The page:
Page:Popular Science Monthly Volume 75.djvu/577

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ONE who undertakes to tell what pragmatism is has a hard task to perform. Before he gets through with it, he may find himself in a like plight with old Kaspar in' trying to tell his grandchildren of the battle of Blenheim. You will remember that in response to little Peterkin's request, "Now tell us what 'twas all about," and to his question, "And what good came of it at last?" Kaspar could only declare "That 'twas a famous victory."

To begin with, not only has no history of the origin, rise and spread of pragmatism yet been written, but no full, complete, systematic statement of what it really is, what it does and what it may be expected to do is to be found anywhere. A systematic exposition of this "new philosophy" remains an unfulfilled want. We can not be said to have anything like an adequate treatise. Dr. Schiller's "Humanism" and "Studies in Humanism" consist of a number of detached essays, largely controversial in character, written at different times between the years 1892 and 1907, on various occasions and for special purposes. Professor Dewey's "Studies in Logical Theory" also consists of detached essays from himself and seven of his co-workers, and Professor James's "Pragmatism" is made up of eight popular lectures, published in the same form in which they were delivered, without notes and without revision. All of these are most excellent books, well written, entertaining and bearing directly upon the new philosophical movement, only they are not, and do not pretend to be, what most of the critics seem to have rather hastily assumed—full or complete expositions or treatises. Much other literature upon the subject may be found scattered through the various philosophical periodicals. In fact, so voluminous has this literature grown of late years and the movement has evoked so much hostile criticism, that the uninformed reader would be justifiable in thinking "pragmatism a complete system set forth for centuries in hundreds of ponderous volumes."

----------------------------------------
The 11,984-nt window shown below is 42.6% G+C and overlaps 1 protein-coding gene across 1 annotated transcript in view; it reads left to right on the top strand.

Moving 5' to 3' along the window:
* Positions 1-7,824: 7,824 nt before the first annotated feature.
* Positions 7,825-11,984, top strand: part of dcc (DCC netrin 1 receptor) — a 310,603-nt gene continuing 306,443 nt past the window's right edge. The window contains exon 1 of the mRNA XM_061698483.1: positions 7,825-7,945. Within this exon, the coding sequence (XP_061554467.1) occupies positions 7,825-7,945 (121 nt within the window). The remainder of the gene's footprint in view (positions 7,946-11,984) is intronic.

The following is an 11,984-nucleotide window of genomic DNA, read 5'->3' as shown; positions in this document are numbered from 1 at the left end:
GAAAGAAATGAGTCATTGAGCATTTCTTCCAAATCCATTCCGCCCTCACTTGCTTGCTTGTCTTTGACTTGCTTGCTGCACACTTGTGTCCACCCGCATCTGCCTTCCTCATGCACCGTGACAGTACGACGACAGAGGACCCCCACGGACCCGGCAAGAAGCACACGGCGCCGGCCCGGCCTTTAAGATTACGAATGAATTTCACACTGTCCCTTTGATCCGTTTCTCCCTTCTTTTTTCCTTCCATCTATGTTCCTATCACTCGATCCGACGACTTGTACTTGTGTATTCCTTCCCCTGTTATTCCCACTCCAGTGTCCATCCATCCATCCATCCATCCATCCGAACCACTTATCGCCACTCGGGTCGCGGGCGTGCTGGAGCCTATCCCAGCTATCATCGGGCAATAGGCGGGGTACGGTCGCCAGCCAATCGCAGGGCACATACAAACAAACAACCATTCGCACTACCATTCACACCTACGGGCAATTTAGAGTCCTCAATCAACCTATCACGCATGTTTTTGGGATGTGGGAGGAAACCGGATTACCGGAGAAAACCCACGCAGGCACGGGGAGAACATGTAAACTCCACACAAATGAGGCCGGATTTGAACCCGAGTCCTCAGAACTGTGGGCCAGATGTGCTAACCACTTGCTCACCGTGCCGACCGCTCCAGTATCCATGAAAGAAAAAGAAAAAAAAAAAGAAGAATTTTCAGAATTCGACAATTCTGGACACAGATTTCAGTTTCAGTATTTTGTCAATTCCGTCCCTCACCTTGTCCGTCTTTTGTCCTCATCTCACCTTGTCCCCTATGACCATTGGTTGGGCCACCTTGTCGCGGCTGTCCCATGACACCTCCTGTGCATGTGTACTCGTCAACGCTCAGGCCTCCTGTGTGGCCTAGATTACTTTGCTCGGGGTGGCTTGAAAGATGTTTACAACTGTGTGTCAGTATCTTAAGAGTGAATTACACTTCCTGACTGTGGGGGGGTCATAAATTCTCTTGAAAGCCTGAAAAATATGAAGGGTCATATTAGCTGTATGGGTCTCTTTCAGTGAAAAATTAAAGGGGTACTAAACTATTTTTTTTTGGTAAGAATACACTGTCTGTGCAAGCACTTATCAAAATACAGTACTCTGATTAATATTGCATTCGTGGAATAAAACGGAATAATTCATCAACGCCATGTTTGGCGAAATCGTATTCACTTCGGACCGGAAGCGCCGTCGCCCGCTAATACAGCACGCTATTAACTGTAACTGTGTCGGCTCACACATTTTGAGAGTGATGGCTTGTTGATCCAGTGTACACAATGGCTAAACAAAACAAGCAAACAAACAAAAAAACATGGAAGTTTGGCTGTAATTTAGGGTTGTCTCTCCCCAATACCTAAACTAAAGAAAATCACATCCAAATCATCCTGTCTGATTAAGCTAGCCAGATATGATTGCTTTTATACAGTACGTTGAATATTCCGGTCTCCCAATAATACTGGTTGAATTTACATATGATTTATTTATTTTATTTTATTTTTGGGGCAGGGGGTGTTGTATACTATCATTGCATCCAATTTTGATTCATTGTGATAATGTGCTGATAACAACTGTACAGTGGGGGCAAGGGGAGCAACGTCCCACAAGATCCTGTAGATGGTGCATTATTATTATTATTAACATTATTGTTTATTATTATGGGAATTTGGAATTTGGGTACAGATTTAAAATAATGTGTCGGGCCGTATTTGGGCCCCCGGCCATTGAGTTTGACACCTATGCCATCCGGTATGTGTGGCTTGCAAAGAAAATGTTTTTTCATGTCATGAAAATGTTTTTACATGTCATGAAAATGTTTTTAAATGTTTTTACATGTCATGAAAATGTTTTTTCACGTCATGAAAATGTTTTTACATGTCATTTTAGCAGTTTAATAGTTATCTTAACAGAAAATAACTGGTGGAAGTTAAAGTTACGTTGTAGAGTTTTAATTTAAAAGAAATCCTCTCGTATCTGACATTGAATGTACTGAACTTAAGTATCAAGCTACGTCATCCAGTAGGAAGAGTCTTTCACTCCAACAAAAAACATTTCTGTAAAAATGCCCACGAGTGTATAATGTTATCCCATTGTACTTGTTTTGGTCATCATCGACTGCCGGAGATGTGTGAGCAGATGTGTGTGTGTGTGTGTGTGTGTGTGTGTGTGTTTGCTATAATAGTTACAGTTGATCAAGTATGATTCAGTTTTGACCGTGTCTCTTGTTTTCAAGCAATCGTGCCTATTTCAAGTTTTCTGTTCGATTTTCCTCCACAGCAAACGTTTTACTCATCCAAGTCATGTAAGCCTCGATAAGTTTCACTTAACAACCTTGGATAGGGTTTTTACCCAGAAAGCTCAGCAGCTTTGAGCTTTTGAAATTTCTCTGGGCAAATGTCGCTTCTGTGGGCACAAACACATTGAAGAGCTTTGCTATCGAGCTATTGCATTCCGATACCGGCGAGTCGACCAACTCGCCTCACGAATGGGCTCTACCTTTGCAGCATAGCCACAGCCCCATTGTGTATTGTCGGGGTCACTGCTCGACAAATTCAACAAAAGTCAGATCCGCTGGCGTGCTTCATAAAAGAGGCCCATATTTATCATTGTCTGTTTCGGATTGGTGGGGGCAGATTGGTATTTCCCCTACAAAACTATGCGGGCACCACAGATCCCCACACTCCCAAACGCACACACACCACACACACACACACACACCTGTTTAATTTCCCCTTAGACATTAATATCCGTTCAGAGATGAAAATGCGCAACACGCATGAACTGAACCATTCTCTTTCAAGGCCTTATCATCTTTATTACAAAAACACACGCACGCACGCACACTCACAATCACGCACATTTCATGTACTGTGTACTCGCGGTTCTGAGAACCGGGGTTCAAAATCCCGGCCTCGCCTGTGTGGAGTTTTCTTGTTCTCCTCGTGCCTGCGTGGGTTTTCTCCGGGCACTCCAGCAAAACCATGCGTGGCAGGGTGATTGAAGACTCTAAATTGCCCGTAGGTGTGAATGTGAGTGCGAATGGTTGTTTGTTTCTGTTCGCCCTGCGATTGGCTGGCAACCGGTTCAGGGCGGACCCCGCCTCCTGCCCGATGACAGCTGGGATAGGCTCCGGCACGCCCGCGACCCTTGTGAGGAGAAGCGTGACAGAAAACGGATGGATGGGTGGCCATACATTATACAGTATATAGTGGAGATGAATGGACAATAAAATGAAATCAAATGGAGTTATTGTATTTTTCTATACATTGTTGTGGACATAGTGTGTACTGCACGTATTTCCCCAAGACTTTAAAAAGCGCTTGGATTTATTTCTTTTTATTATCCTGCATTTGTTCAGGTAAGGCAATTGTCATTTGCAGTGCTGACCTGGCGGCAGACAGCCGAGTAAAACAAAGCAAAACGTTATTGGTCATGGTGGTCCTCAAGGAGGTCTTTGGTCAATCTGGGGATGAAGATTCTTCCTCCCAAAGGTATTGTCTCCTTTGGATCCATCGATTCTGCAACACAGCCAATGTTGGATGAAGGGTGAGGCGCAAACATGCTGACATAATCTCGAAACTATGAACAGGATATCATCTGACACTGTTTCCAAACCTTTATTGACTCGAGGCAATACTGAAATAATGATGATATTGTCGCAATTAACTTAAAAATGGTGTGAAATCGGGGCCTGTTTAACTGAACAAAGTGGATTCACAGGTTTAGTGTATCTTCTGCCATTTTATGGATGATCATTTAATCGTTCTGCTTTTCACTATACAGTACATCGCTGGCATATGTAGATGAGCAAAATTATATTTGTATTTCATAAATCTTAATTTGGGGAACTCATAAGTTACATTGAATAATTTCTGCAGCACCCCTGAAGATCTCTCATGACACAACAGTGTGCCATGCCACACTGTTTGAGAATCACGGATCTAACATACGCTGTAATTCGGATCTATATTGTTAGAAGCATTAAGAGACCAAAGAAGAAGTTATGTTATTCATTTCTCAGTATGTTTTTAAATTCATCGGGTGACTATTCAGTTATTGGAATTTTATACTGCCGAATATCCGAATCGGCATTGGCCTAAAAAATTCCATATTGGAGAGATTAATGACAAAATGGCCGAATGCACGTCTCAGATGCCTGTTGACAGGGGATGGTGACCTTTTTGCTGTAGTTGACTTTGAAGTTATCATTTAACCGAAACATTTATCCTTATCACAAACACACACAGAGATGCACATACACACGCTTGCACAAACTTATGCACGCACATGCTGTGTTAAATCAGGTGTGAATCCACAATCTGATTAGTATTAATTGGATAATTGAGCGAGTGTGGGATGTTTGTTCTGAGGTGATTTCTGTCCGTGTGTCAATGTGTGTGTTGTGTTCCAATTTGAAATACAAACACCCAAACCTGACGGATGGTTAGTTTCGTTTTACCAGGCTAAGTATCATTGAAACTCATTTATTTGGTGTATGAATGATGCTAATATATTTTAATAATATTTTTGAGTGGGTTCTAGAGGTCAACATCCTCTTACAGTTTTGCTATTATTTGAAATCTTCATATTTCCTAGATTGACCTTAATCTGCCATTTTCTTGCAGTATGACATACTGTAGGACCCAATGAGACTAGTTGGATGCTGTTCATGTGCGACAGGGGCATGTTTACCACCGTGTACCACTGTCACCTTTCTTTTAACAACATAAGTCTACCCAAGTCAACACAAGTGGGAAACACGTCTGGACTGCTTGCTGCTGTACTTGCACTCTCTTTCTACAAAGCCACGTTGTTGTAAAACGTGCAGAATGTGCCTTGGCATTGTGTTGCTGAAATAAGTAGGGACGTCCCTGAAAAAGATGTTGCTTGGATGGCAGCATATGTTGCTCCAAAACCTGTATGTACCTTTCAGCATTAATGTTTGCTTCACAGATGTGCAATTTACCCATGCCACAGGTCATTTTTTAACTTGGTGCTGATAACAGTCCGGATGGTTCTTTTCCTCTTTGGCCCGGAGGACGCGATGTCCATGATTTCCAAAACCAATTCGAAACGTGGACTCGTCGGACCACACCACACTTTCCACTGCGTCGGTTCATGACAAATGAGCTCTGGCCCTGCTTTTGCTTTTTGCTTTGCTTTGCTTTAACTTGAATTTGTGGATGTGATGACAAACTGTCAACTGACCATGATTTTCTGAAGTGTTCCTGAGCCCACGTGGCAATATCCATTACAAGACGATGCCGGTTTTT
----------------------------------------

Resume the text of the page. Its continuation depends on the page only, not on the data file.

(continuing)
However, for all practical purposes, it still remains as true as in 1905, when Professor James wrote concerning the movement:

It suffers badly at present from incomplete definition. Its most systematic advocates, Schiller and Dewey, have published fragmentary programs only.

So, a few months later, an able and somewhat sympathetic reviewer complained: